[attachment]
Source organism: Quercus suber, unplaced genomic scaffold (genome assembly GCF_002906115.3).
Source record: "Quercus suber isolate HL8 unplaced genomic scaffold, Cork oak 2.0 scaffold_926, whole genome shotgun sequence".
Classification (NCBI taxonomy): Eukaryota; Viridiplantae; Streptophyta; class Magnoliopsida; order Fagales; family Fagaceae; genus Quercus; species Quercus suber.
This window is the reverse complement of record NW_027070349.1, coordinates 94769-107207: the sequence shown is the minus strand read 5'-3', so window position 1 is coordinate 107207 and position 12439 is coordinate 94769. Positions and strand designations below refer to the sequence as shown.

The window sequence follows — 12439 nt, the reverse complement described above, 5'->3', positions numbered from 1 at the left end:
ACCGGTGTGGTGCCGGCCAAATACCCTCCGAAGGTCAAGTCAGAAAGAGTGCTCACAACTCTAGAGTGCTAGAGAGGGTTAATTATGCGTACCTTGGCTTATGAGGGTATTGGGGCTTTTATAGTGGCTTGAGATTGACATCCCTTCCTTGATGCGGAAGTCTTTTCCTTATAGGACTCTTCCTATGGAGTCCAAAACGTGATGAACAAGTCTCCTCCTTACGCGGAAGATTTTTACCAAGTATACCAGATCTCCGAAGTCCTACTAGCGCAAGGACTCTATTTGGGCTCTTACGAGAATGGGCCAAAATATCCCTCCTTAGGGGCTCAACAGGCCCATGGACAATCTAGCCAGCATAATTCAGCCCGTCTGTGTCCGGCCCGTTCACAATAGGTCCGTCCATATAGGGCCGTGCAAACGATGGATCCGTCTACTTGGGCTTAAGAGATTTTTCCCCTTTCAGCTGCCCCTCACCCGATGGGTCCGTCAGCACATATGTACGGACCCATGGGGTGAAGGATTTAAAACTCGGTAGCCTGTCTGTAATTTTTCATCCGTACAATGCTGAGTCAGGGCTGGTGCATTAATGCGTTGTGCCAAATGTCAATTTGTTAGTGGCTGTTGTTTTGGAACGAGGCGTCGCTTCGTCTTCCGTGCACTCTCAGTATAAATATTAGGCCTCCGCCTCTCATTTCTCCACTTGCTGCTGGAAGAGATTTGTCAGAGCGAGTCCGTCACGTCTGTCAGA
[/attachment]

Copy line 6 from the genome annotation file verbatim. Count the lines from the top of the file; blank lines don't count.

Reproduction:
ACCGGTGTGGTGCCGGCCAAATACCCTCCGAAGGTCAAGTCAGAAAGAGTGCTCACAACTCTAGAGTGCTAGAGAGGGTTAATTATGCGTACCTTGGCTTATGAGGGTATTGGGGCTTTTATAGTGGCTTGAGATTGACATCCCTTCCTTGATGCGGAAGTCTTTTCCTTATAGGACTCTTCCTATGGAGTCCAAAACGTGATGAACAAGTCTCCTCCTTACGCGGAAGATTTTTACCAAGTATACCAGATCTCCGAAGTCCTACTAGCGCAAGGACTCTATTTGGGCTCTTACGAGAATGGGCCAAAATATCCCTCCTTAGGGGCTCAACAGGCCCATGGACAATCTAGCCAGCATAATTCAGCCCGTCTGTGTCCGGCCCGTTCACAATAGGTCCGTCCATATAGGGCCGTGCAAACGATGGATCCGTCTACTTGGGCTTAAGAGATTTTTCCCCTTTCAGCTGCCCCTCACCCGATGGGTCCGTCAGCACATATGTACGGACCCATGGGGTGAAGGATTTAAAACTCGGTAGCCTGTCTGTAATTTTTCATCCGTACAATGCTGAGTCAGGGCTGGTGCATTAATGCGTTGTGCCAAATGTCAATTTGTTAGTGGCTGTTGTTTTGGAACGAGGCGTCGCTTCGTCTTCCGTGCACTCTCAGTATAAATATTAGGCCTCCGCCTCTCATTTCTCCACTTGCTGCTGGAAGAGATTTGTCAGAGCGAGTCCGTCACGTCTGTCAGA